A plant I am, that scarcely grown, Was torn from out its Eastern bed, Where all around perfume is shed, And life but as a dream is known; The land that I can call my own,
By me forgotten ne'er to be, Where trilling birds their song taught me, And cascades with their ceaseless roar, And all along the spreading shore The murmurs of the sounding sea.
While yet in childhood's happy day, I learned upon its sun to smile, And in my breast there seemed the while Seething volcanic fires to play. A bard I was, and my wish alway To call upon the fleeting wind, With all the force of verse and mind: "Go forth, and spread around its fame, From zone to zone with glad acclaim, And earth to heaven together bind!"
But it I left, and now no more— Like a tree that is broken and sere— My natal gods bring the echo clear Of songs that in past times they bore; Wide seas I cross'd to foreign shore, With hope of change and other fate; My folly was made clear too late, For in the place of good I sought The seas reveal'd unto me naught, But made death's specter on me wait.
All these fond fancies that were mine, All love, all feeling, all emprise, Were left beneath the sunny skies, Which o'er that flowery region shine; So press no more that plea of thine,
For songs of love from out a heart That coldly lies a thing apart; Since now with tortur'd soul I haste Unresting o'er the desert waste, And lifeless gone is all my art.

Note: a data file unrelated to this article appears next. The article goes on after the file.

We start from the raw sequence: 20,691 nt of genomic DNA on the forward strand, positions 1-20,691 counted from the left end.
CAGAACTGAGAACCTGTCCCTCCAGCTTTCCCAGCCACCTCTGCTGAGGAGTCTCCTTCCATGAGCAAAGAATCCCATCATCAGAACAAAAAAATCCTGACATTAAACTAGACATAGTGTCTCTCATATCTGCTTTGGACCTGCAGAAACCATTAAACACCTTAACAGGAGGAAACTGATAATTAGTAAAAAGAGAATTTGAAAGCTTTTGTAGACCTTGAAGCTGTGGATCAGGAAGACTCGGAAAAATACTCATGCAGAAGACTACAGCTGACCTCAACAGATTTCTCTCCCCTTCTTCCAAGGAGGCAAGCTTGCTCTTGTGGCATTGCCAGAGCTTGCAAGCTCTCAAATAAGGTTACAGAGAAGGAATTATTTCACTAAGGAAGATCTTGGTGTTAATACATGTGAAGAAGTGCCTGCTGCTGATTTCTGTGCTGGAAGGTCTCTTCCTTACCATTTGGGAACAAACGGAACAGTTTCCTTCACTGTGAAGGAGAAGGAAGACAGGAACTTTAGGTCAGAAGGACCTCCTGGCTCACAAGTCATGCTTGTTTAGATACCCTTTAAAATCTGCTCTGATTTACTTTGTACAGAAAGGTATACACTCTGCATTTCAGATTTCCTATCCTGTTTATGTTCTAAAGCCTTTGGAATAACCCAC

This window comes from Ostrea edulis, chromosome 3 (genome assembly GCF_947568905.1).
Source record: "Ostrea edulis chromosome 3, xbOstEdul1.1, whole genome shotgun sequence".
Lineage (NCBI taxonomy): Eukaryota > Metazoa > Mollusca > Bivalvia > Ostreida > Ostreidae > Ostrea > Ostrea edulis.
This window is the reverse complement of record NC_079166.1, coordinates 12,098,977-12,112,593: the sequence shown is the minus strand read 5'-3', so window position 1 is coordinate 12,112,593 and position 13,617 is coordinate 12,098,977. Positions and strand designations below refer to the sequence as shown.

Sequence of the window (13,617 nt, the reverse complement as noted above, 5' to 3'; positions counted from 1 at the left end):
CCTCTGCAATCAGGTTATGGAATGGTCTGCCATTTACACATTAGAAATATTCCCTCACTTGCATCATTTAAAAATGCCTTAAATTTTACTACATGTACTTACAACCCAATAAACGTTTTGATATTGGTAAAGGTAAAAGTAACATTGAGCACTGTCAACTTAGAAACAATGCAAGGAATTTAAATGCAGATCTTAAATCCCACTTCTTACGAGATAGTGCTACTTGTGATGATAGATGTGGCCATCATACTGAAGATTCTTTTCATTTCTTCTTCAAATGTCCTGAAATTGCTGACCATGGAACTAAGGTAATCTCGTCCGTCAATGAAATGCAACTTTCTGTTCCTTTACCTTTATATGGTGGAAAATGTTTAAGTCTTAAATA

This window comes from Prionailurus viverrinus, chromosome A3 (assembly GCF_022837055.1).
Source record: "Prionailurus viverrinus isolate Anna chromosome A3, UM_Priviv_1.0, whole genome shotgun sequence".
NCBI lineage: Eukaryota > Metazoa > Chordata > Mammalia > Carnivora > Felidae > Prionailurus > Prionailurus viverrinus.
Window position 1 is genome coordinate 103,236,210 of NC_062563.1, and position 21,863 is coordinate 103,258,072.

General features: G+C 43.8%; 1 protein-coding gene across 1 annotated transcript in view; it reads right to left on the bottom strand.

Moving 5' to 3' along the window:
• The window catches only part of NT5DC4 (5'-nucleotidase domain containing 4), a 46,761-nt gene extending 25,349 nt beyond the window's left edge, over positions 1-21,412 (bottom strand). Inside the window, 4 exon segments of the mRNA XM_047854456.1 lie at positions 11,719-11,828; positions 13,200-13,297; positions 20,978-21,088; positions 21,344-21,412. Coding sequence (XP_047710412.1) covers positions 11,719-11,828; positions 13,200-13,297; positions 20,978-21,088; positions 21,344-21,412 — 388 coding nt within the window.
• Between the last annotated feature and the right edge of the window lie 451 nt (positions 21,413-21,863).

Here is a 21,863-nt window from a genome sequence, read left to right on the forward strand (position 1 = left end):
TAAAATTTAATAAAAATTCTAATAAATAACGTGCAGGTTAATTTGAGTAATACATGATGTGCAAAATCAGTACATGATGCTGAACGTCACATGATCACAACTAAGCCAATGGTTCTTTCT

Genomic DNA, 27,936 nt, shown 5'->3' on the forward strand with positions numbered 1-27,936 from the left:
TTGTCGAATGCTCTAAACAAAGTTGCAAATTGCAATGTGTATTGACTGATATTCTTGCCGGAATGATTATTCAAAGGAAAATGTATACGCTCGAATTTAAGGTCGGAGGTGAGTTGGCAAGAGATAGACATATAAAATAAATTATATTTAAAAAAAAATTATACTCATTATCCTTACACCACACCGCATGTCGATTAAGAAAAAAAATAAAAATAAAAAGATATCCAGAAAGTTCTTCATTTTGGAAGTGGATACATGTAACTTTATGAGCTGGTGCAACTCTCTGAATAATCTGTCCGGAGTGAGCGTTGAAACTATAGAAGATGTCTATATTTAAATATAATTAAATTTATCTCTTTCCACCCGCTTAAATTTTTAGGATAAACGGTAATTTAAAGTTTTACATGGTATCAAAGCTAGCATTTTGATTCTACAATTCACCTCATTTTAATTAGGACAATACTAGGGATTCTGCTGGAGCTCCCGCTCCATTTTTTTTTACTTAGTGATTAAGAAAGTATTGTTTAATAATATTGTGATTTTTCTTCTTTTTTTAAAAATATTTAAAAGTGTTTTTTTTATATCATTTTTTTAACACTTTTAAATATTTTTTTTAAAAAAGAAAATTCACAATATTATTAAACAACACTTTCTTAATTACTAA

In Madrid a number of young Filipinos were intense enthusiasts over political agitation, and with the recklessness of youth, were careless of what they said or how they said it, so long as it brought no danger to them. A sort of Philippine social club had been organized by older Filipinos and Spaniards interested in the Philippines, with the idea of quietly assisting toward improved insular conditions, but it became so radical under the influence of this younger majority, that its conservative members were compelled to drop out and the club broke up. The young men were constantly holding meetings to revive it, but never arrived at any effective conclusions. Rizal was present at some of these meetings and suggested that a good means of propaganda would be a book telling the truth about Philippine conditions and illustrated by Filipino artists. At first the project was severely criticised; later a few conformed to the plan, and Rizal believed that his scheme was in a fair way of accomplishment. At the meeting to discuss the details, however, each member of the company wanted to write upon the Filipino woman, and therest of the subjects scarcely interested any of them. Rizal was disgusted with this trifling and dropped the affair, nor did he ever again seem to take any very enthusiastic interest in such popular movements. His more mature mind put him out of sympathy with the younger men. Their admiration gave him great prestige, but his popularity did not arise from comradeship, as he had but very few intimates.